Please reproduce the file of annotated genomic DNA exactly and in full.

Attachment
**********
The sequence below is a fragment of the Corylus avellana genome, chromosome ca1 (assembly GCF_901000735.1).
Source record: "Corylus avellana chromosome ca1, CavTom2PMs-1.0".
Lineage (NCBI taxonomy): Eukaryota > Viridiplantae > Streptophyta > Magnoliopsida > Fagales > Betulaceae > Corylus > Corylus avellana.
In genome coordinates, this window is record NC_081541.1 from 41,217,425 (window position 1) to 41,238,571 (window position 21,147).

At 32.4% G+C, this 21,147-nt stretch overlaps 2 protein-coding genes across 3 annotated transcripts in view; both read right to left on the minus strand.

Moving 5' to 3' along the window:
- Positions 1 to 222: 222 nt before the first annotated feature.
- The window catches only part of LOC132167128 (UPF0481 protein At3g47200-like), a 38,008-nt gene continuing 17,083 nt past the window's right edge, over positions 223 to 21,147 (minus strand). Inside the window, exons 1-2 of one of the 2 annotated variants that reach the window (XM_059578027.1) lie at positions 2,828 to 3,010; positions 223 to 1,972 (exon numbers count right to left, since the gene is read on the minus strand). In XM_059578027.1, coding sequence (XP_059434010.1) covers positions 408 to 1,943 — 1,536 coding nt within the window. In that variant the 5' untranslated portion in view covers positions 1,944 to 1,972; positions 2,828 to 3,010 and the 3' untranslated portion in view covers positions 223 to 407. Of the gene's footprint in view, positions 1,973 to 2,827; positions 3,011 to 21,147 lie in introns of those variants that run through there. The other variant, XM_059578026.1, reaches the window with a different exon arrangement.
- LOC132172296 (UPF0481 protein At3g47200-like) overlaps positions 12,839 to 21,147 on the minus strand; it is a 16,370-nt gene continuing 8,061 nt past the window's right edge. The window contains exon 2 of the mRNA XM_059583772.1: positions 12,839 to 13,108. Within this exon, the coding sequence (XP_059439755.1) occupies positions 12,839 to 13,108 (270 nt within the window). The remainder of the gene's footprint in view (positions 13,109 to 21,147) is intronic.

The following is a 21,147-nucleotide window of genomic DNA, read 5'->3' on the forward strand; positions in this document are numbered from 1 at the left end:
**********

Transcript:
The sequence below is a fragment of the Corylus avellana genome, chromosome ca1 (assembly GCF_901000735.1).
Source record: "Corylus avellana chromosome ca1, CavTom2PMs-1.0".
Lineage (NCBI taxonomy): Eukaryota > Viridiplantae > Streptophyta > Magnoliopsida > Fagales > Betulaceae > Corylus > Corylus avellana.
In genome coordinates, this window is record NC_081541.1 from 41,217,425 (window position 1) to 41,238,571 (window position 21,147).

At 32.4% G+C, this 21,147-nt stretch overlaps 2 protein-coding genes across 3 annotated transcripts in view; both read right to left on the minus strand.

Moving 5' to 3' along the window:
- Positions 1 to 222: 222 nt before the first annotated feature.
- The window catches only part of LOC132167128 (UPF0481 protein At3g47200-like), a 38,008-nt gene continuing 17,083 nt past the window's right edge, over positions 223 to 21,147 (minus strand). Inside the window, exons 1-2 of one of the 2 annotated variants that reach the window (XM_059578027.1) lie at positions 2,828 to 3,010; positions 223 to 1,972 (exon numbers count right to left, since the gene is read on the minus strand). In XM_059578027.1, coding sequence (XP_059434010.1) covers positions 408 to 1,943 — 1,536 coding nt within the window. In that variant the 5' untranslated portion in view covers positions 1,944 to 1,972; positions 2,828 to 3,010 and the 3' untranslated portion in view covers positions 223 to 407. Of the gene's footprint in view, positions 1,973 to 2,827; positions 3,011 to 21,147 lie in introns of those variants that run through there. The other variant, XM_059578026.1, reaches the window with a different exon arrangement.
- LOC132172296 (UPF0481 protein At3g47200-like) overlaps positions 12,839 to 21,147 on the minus strand; it is a 16,370-nt gene continuing 8,061 nt past the window's right edge. The window contains exon 2 of the mRNA XM_059583772.1: positions 12,839 to 13,108. Within this exon, the coding sequence (XP_059439755.1) occupies positions 12,839 to 13,108 (270 nt within the window). The remainder of the gene's footprint in view (positions 13,109 to 21,147) is intronic.

The following is a 21,147-nucleotide window of genomic DNA, read 5'->3' on the forward strand; positions in this document are numbered from 1 at the left end: